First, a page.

Resistance to the obvious, Case 2 - A true story as an example of emotional investment: Three people were sitting in the back seats of a minivan during a trade show: myself, a salesman from a plate vendor, and a prominent CEO of a large company that both the salesperson and I hoped to influence. I was seated next to the CEO, and the salesman was behind us. I discussed work minutes with the CEO and talked about how they are more effective than BF for pricing and manufacturing efficiency benchmarks. This is precisely what the industrial engineer John Houlihan did many years ago, with whom he was familiar, except John referred to them as realistic expectancy (RE) or scheduled units (SU), which are the same as work minutes. As I told the CEO about my proven ideas, he became pleasantly animated and asked questions because he was very interested in these new ideas. While this conversation took place, I could see the salesman behind us getting physically agitated; his face turned red, and he started to shake. I did my best to ignore him. Finally, the salesman had enough and literally yelled that BF had been used for decades. It is still being used every day, and to say otherwise is ridiculous. Both the CEO and I were so shocked by his outburst that the three of us hardly spoke for the rest of the ride. To say it was confrontational and downright unprofessional is an understatement. Why did this salesman behave in this fashion? Because he saw that I was gaining the trust of this CEO and that I was a potential threat to his perceived authority of knowledge for the CEO. Also, the salesman’s ego overruled his ability to use a proper response. Many like him have an emotional investment in their current practices and perceived best practices. Remember, I was discussing units of measurement, not anyone’s perceived skills or knowledge, just basic units of work minutes versus BF. By the way, I do not begrudge the salesman about his behavior. Every one of us has made mistakes, and it isn't very reasonable to allow any single incident to define any of us.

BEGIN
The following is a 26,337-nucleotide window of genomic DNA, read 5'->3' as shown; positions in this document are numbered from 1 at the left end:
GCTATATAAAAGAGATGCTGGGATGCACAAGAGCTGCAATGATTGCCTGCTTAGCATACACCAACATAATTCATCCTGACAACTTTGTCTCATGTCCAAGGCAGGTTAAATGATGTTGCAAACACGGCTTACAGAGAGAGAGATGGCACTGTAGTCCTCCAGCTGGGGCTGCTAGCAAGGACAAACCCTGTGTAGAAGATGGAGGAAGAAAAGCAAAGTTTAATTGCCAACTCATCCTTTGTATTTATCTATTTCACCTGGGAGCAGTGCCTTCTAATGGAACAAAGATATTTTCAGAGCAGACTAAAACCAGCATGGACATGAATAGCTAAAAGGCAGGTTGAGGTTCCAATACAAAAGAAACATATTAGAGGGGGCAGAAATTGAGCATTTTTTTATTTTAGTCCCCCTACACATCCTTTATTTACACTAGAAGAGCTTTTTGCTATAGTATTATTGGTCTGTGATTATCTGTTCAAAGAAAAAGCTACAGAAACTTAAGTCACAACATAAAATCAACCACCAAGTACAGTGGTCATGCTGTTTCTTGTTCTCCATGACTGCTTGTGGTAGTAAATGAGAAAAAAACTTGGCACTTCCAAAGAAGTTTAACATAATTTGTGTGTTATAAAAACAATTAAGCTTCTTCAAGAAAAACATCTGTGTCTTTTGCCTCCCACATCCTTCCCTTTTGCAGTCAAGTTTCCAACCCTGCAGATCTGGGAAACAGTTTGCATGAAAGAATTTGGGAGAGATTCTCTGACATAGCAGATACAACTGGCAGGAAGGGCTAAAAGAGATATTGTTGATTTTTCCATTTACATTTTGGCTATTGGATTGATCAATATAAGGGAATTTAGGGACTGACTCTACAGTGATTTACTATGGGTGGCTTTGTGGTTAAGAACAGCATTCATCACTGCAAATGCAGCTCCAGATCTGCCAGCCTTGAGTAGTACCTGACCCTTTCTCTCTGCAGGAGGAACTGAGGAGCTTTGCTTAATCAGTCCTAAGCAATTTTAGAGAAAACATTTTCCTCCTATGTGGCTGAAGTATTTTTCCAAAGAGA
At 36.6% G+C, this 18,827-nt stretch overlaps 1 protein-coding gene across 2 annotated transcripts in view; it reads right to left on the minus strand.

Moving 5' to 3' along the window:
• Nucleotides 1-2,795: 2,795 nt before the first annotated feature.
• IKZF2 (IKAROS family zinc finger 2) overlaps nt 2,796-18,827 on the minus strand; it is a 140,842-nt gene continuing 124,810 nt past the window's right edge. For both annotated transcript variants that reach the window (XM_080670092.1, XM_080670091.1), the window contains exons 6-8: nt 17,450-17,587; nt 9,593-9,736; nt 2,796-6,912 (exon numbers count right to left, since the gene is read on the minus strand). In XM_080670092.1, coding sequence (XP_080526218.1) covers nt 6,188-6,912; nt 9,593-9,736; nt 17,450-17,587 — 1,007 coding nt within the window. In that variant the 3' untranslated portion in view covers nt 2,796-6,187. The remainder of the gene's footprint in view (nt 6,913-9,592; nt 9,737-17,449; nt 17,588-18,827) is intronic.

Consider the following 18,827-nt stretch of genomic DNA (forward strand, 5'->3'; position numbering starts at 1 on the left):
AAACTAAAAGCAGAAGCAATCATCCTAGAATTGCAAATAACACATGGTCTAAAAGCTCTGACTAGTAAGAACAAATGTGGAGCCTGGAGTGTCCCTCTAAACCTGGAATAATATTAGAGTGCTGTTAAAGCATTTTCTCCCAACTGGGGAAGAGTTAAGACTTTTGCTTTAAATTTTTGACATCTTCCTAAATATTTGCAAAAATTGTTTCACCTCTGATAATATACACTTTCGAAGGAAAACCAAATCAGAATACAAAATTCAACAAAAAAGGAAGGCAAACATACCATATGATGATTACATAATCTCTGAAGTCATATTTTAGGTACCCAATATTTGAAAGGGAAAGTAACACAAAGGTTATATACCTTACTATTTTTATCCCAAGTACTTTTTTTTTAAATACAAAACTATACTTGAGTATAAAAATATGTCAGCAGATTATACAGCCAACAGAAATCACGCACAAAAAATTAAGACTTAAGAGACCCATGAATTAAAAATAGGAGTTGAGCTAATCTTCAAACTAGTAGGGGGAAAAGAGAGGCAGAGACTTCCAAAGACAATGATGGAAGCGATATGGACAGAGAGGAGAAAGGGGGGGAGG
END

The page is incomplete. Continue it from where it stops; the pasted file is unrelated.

“You will never understand bureaucracies until you understand that for bureaucrats, procedure is everything and outcome are nothing.” Thomas Sowell
If you are the company executive responsible for the P/L, keep a few things in mind. How many millions does your company spend on capital investments and other projects to generate additional income? If BF or PC is such an entrenched measurement tool, what kind of risk is there, in adding extra columns of estimated versus actual to use work minutes (Minute, RE, or SU) to the reports? Of course, you must have properly developed time standards to estimate good work minutes for the estimation column. Which the development of proper time standards should not be taken lightly. TDC has been developing proper work minutes for wood trusses for twenty years and can attest most CMs have no idea how to develop them properly. They are not something that can be derived from historical numbers or simple observations. Side-by-side comparisons of PC or BF to properly calculated work minutes are not even close. How do you think this plays out for production scheduling, incentive programs, and even pricing? And when pricing (margin) is compared to minutes, the net profit gains can be shocking. (Use Man-Minutes for True Labor Estimations) The evidence is overwhelming, and the only thing stopping you is possibly playing the role of the zebra or perhaps the salesperson protecting your emotional investment.